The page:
From the Otsego Herald
for Saturday, February 20, 1813
Compiled, with comments
by HUGH C. MacDOUGALL
(1) Died in this village, on Thursday last, WILLIAM DOWSE, Esq., aged 42 years, member of Congress elect, for the 15th district. Mr. Dowse was considered an able advocate at our Court. He appeared at the bar on Thursday of last week, and attended to his duty nearly all that day, but was finally obliged to leave the Court-House in consequence of his ill health, and was confined to his bed till his death. He has left a wife and family with a numerous circle of acquaintances to regret his loss.
COMMENT: William Dowse (1779-1813), a lawyer and politician, is buried in Cooperstown’s Presbyterian Cemetery. He was initially replaced in Congress by John Bowers of Cooperstown.
(2) Died, in this village, yesterday, after a short illness, Mr. LEWIS GOODSELL, aged 43 years. Mr. G. sustained the character of an honest and upright man, and in him, our village has lost an active and useful citizen, and his family a kind and tender parent.
COMMENT: He was a cabinet-maker, who had started business here about 1809.
(3) Died, in Middlefield, on Wednesday last, Mr. OBADIAH DUNHAM, aged 83 years, an old and respectable inhabitant of that town, and one of the first settlers.
COMMENT: Dr. Dunham was born in Pownal, Vermont, in 1731, and came to Bowerstown in Middlefield about 1755. He married Lucy Gillett (1739-1840) in 1754, and they had eight children.
(4) Died, at New-York, on the 8th inst. [February], Mr. William French, formerly of this village. He was a sutler [provisioner] to the troops in New-Jersey, where he was taken sick with the spotted fever, and returned to his family in New-York, where he died in a few days.
Battle of Frenchtown
Chilicothe, Feb. 2, 1813. DISASTROUS! With the most poignant sensations of grief, we … announce to our readers, the entire destruction of the advanced guard of the N. Western Army, consisting of about 1000 men, under the command of Gen. James Winchester ...
When the action of the 18th ult. [January] was announced to Gen. Winchester, who was at the Rapids with the residue of his division, he marched immediately with 250 men in order to reinforce Colonel Lewis, and take command of the detachment.
Although from the vicinity of the enemy, and the facility with which they could cross over [the River Raisin], the danger of an attack was evident, yet, unaccountable as it may appear, not the least precaution was taken for the security of the army. The night preceding the fatal morning, we are informed that Gen. W. had taken up his lodgings in a private house, three quarters of a mile from the troops. The officer had been billeted in the several houses in the neighborhood, and the soldiers were lying in promiscuous group in barns, pens, &c. without order or regularity.
The enemy being probably apprized of the unguarded situation of the American troops attacked them at day break on the morning of the 22d ult. With a force of about 16 or 1800 Indians and two or 300 British, with six or eight pieces of artillery. The attack was so sudden, and our troops so completely surprised, that the roaring of the British cannon gave them the first intimation of their danger ... The officers being unable to find out their men, the greatest part of the troops could not be formed, so that very little if any resistance was made.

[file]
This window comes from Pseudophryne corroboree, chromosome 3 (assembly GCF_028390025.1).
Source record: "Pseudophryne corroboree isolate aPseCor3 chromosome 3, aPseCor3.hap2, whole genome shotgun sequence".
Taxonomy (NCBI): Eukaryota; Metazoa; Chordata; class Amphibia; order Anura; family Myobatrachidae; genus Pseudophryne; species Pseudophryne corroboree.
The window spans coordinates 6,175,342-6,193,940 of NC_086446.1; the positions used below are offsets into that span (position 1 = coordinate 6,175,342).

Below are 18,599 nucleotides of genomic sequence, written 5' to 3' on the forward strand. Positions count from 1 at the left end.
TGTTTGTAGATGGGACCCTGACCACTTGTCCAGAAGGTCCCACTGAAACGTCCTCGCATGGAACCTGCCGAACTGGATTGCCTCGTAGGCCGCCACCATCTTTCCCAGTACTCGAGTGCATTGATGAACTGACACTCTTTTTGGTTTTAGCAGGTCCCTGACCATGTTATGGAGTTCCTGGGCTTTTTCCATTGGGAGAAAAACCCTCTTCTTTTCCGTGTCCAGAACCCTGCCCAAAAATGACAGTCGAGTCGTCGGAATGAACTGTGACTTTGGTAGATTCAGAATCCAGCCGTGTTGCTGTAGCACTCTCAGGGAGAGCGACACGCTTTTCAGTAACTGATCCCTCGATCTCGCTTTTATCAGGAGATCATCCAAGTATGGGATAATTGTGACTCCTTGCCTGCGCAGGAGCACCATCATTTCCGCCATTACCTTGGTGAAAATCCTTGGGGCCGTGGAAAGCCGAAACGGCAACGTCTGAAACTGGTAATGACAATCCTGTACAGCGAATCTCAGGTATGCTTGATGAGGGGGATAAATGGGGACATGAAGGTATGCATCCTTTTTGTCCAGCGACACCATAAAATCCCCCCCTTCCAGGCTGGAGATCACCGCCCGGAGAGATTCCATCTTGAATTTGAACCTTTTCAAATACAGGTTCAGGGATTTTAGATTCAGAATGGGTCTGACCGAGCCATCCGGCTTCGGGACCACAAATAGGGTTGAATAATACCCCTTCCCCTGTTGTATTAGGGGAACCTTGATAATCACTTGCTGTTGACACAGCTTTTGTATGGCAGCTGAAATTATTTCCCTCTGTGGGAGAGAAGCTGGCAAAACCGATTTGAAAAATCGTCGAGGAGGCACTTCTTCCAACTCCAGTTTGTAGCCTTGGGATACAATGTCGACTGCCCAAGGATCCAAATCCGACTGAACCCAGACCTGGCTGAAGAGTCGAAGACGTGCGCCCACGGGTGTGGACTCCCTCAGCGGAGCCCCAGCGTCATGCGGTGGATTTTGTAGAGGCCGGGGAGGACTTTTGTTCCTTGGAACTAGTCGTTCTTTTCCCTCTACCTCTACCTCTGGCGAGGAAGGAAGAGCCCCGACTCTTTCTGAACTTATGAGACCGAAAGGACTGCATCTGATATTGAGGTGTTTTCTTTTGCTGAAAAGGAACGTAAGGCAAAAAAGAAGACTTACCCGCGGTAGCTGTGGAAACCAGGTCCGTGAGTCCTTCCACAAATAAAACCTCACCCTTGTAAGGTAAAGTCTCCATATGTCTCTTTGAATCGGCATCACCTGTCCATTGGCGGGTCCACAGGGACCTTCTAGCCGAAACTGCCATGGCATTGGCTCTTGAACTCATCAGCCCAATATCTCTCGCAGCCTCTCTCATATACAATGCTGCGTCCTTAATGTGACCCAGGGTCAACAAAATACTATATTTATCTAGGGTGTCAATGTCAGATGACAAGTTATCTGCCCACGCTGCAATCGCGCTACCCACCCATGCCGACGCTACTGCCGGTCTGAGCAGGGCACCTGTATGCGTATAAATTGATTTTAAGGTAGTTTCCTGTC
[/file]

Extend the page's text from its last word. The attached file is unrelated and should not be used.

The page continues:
A few succeeded in making their escape – the remainder were either killed or taken prisoners. The unfortunate Gen. Winchester was killed, scalped and mangled in the most shocking manner ...
COMMENT: Frenchtown is today Monroe, Michigan. John Richardson (1796-1852), a Canadian volunteer in the attack (who later became the “Canadian Cooper” and one of Canada’s first important novelists), said: “On the 22nd, before daybreak, came within sight of the enemy ... such was their security and negligence that ... our line was actually half formed within musket shot of their defenses before they were even aware of our presence.”
General Winchester (1752-1826) wasn’t killed; captured early in the attack, he spent over a year as a prisoner of war. The British lost 24 killed and 161 wounded; the Americans 397 killed, 27 wounded, 547 captured. After the battle, some seriously wounded Americans, left behind by the departing British, were slaughtered by Indians in what came to be known as the River Raisin Massacre. Americans back home were infuriated and vowed revenge.
Raid on Canada
By a gentleman directly from Ogdensburgh, we learn, that Capt. Forsyth, commanding at that post, in consequence of the frequent attempts made by the British to disturb his picket guard, between Ogdensburgh and Morristown, some of whom had been taken prisoners on Saturday evening last, left Ogdensburgh with about 200 volunteers in sleighs, crossed the St. Lawrence from Morristown to Elizabethtown, and completely surprised the enemy at that place, took about 50 prisoners, 120 muskets, 20 rifles, five casks of fixed ammunition, and some other articles of war, and returned without the loss of a single man.
Among the prisoners taken were Maj. Carly, commandant at Elizabethtown, captains Jones, Steward and Hubbel. All the prisoners were paroled.
COMMENT: Major Benjamin Forsyth, of the United States First Rifle Regiment, led the Feb. 6 raid on Elizabethtown. It was a pyrrhic victory. On Feb. 20 the British counterattacked on Ogdensburgh, and won a significant battle, capturing the town, killing 20, wounding six, and capturing 70 Americans, with a loss of only six killed and 44 wounded.
Thereafter, the American side ceased trying to garrison Ogdensburgh, which for the rest of the War of 1812 remained an important route for smuggling supplies across the river to the British. Forsyth went on to a more-distinguished military career until he was killed in 1814. Forsyth County in North Carolina, and Forsyth Street in New York City, are named for him.